Seminar on Applied Mathematics
Vir V. Phoha, Louisiana Tech University, SAD
Dynamic Fusion for Rare Event Detection in Computer Networks
Abstract. The talk consists of two parts: the first part gives a brief overview of the Center for Secure Cyberspace (CSC), its. infrastructure support for research, and a brief overview of some ongoing research projects. The second part consists of a description of a cascading algorithm for detecting rare events that fuses decisions dynamically. An abstract of the dynamic cascading algorithm follows. Fusion of multiple classifier systems can result in enhanced accuracy and performance. Traditional classifiers generally do not work well with data spaces having class skew, that is instances of one class overwhelm the instance of another class. To overcome the class skew problem for detection of rare events, we present .K-Means+ID3,. a method to cascade k-Means clustering and the ID3 decision tree learning methods for classifying anomalous and normal activities in a computer network systems. The k-Means clustering method first partitions the training instances into k clusters using Euclidean distance similarity. On each cluster, representing a density region of normal or anomaly instances, we build an ID3 decision tree. The decision tree on each cluster refines the decision boundaries by learning the subgroups within the cluster. To obtain a final decision on classification, the decisions of the k-Means and ID3 methods are combined using two rules: 1) the Nearest-neighbor rule and 2) the Nearestconsensus rule. Results show that the detection accuracy of the K-Means+ID3 method is as high as 96.24 percent at a false-positive-rate of 0.03 percent on network anomaly data.
Zoran Obradovic, Temple University i MI SANU
Sequence Alignment and Structural Disorder: A Substitution Matrix for an Extended Alphabet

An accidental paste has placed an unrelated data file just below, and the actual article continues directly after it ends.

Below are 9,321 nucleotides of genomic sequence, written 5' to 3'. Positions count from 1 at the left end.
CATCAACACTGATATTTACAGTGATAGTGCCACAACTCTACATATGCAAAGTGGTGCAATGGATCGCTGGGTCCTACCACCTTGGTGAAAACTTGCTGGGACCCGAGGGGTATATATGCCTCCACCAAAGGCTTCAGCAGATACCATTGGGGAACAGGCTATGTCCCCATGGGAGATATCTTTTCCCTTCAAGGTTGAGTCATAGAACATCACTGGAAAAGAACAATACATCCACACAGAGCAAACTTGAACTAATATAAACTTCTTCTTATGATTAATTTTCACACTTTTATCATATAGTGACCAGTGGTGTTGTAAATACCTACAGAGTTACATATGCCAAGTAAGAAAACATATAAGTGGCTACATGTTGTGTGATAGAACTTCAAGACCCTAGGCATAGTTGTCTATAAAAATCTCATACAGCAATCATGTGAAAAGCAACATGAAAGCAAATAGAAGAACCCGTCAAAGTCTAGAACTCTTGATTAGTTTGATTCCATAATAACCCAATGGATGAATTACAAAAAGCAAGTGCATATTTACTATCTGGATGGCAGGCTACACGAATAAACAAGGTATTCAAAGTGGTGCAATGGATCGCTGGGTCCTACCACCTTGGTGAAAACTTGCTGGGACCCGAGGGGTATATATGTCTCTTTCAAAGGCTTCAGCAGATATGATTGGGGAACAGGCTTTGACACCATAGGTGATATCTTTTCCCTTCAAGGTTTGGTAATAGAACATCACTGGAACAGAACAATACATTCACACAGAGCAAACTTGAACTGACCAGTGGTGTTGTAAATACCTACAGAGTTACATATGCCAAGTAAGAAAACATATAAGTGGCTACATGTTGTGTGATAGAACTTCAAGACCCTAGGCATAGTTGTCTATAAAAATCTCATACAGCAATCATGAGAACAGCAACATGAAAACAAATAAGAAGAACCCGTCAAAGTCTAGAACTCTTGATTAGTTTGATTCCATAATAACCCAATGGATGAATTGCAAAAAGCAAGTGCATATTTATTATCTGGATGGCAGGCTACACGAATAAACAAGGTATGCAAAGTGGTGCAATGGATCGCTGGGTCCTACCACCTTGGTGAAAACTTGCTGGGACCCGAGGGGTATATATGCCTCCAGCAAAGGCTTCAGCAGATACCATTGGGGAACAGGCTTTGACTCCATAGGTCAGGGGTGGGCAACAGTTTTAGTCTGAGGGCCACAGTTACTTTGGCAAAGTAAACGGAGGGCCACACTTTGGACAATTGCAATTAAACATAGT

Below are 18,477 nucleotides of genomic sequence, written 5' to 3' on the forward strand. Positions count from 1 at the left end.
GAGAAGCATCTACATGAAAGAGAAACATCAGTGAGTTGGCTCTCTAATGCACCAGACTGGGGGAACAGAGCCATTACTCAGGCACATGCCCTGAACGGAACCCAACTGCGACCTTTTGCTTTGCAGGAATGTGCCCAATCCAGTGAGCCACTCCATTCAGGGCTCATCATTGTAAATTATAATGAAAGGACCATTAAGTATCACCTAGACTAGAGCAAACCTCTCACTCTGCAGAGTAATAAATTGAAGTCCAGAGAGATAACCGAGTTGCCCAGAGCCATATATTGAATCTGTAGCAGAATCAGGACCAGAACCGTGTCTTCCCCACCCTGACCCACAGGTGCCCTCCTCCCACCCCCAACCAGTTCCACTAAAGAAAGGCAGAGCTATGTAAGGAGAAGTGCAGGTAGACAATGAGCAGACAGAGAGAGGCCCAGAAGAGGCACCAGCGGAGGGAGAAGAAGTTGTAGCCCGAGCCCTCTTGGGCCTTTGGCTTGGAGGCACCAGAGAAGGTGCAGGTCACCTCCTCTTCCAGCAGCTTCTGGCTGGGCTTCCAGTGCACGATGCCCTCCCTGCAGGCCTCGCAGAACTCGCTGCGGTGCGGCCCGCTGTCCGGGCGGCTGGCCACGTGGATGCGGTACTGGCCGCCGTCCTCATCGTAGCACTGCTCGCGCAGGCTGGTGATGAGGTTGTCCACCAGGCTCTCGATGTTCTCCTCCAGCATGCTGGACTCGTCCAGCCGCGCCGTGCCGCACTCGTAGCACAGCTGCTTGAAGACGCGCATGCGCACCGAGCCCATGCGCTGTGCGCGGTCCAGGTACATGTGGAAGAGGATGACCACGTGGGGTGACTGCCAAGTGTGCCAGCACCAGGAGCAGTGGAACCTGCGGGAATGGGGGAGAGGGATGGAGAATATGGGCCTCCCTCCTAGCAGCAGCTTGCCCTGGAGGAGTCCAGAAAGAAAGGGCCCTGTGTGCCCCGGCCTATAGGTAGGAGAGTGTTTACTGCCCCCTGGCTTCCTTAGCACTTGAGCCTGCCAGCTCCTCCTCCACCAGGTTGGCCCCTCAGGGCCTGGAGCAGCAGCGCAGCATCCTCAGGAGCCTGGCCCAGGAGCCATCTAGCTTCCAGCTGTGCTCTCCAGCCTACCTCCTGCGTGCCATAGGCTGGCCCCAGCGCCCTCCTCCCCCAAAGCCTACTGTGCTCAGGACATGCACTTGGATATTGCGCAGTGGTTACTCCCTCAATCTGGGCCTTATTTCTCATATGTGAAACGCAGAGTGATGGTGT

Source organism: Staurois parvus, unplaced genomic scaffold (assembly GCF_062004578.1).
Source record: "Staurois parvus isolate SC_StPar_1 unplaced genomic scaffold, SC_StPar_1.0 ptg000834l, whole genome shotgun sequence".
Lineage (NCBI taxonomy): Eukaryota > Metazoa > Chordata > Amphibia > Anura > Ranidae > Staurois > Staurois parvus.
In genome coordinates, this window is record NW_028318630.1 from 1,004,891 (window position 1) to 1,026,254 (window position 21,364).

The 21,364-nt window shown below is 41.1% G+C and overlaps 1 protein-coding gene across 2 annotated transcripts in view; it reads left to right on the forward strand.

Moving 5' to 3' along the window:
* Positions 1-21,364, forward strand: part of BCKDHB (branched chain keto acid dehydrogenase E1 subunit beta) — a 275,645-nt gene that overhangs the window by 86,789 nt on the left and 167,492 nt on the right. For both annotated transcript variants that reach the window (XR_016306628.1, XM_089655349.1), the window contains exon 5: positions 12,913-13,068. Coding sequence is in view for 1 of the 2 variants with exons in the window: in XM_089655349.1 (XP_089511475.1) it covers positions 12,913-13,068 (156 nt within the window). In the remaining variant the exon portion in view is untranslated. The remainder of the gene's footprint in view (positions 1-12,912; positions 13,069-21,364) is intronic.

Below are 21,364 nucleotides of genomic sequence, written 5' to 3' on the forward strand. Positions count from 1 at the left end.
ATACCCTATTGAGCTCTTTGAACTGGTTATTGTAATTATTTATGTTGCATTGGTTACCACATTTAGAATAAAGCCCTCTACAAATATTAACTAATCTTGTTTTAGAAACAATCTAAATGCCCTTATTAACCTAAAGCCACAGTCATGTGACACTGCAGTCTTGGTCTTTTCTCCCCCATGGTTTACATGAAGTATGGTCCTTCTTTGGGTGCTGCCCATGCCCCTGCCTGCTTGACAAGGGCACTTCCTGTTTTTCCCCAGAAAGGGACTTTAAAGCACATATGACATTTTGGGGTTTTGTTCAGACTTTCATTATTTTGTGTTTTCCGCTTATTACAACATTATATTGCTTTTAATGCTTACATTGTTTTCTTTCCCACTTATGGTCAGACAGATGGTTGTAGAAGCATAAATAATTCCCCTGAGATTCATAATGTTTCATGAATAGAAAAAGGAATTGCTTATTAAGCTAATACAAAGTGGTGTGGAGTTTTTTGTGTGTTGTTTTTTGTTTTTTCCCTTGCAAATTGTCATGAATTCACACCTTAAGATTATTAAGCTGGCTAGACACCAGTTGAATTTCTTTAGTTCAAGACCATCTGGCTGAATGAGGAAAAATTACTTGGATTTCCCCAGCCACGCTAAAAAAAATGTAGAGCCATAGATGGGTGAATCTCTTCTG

Abstract. In protein sequence alignment algorithms, a substitution matrix of 20x20 alignment parameters is used to describe the rates of amino acid substitutions over time. Development and evaluation of most substitution matrices including the BLOSUM family was based almost entirely on fully structured proteins. Structurally disordered proteins (i.e. proteins that lack structure, either in part or as a whole) that have been shown to be very common in nature have a significantly different amino acid composition than ordered (i.e. structured) proteins. Furthermore, the sequence evolution rate is higher in unstructured as compared to structured regions of proteins containing both structured and unstructured regions. These results cast doubt on appropriateness of the BLOSUM substitution matrices for alignment of structurally disordered proteins. To address this problem, we take into the account the concept of structural disorder by extending the alphabet for sequence representation to 2x20=40 symbols, 20 for amino acids in disordered regions and 20 for amino acids in ordered regions. A 40x40 substitution matrix is required for alignment of sequences represented in the extended alphabet. Such an expanded matrix contains 20x20 submatrices that correspond to matching ordered-ordered, ordered-disordered, and disordered-disordered pairs of residues. In this talk we will describe an iterative procedure that we used to estimate such a 40x40 substitution matrix. The iterative procedure converged with stable results with respect to the choice of the sequences in the dataset. In the obtained 40x40 matrix we found substantial differences between the 20x20 submatrices corresponding to ordered-ordered, ordered-disordered, and disordered-disordered region matching. These differences provide evidence that for alignment of protein sequences that contain disordered segments, the discovered substitution matrix is more appropriate than the BLOSUM substitution matrices. At the same time, the new substitution matrix is applicable for sequence alignment of fully ordered proteins as its order-order submatrix is very similar to a BLOSUM matrix.